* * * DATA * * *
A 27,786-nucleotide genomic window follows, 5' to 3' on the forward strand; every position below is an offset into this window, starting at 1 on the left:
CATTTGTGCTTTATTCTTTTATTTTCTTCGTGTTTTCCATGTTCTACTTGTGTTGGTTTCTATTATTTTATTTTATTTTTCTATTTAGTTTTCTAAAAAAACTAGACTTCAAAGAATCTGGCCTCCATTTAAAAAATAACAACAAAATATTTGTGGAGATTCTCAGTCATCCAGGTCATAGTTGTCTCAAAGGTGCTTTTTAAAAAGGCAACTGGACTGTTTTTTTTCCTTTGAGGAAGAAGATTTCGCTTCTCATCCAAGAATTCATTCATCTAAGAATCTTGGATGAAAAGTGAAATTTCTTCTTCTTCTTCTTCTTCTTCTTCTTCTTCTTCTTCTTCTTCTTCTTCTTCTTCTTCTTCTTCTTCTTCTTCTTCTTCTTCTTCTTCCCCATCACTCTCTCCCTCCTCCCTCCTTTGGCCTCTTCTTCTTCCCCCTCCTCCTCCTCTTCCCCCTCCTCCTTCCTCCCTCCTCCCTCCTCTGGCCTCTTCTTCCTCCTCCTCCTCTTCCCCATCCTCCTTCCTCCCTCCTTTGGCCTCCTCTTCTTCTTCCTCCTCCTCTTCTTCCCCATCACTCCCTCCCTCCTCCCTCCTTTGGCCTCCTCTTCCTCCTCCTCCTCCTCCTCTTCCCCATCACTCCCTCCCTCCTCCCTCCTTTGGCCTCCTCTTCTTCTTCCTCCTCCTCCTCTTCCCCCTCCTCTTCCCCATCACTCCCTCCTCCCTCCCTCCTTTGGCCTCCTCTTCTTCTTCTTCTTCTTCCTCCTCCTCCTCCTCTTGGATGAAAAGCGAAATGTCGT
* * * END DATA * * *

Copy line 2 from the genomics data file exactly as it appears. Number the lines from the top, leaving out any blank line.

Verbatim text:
CATTTGTGCTTTATTCTTTTATTTTCTTCGTGTTTTCCATGTTCTACTTGTGTTGGTTTCTATTATTTTATTTTATTTTTCTATTTAGTTTTCTAAAAAAACTAGACTTCAAAGAATCTGGCCTCCATTTAAAAAATAACAACAAAATATTTGTGGAGATTCTCAGTCATCCAGGTCATAGTTGTCTCAAAGGTGCTTTTTAAAAAGGCAACTGGACTGTTTTTTTTCCTTTGAGGAAGAAGATTTCGCTTCTCATCCAAGAATTCATTCATCTAAGAATCTTGGATGAAAAGTGAAATTTCTTCTTCTTCTTCTTCTTCTTCTTCTTCTTCTTCTTCTTCTTCTTCTTCTTCTTCTTCTTCTTCTTCTTCTTCTTCTTCTTCTTCTTCCCCATCACTCTCTCCCTCCTCCCTCCTTTGGCCTCTTCTTCTTCCCCCTCCTCCTCCTCTTCCCCCTCCTCCTTCCTCCCTCCTCCCTCCTCTGGCCTCTTCTTCCTCCTCCTCCTCTTCCCCATCCTCCTTCCTCCCTCCTTTGGCCTCCTCTTCTTCTTCCTCCTCCTCTTCTTCCCCATCACTCCCTCCCTCCTCCCTCCTTTGGCCTCCTCTTCCTCCTCCTCCTCCTCCTCTTCCCCATCACTCCCTCCCTCCTCCCTCCTTTGGCCTCCTCTTCTTCTTCCTCCTCCTCCTCTTCCCCCTCCTCTTCCCCATCACTCCCTCCTCCCTCCCTCCTTTGGCCTCCTCTTCTTCTTCTTCTTCTTCCTCCTCCTCCTCCTCTTGGATGAAAAGCGAAATGTCGT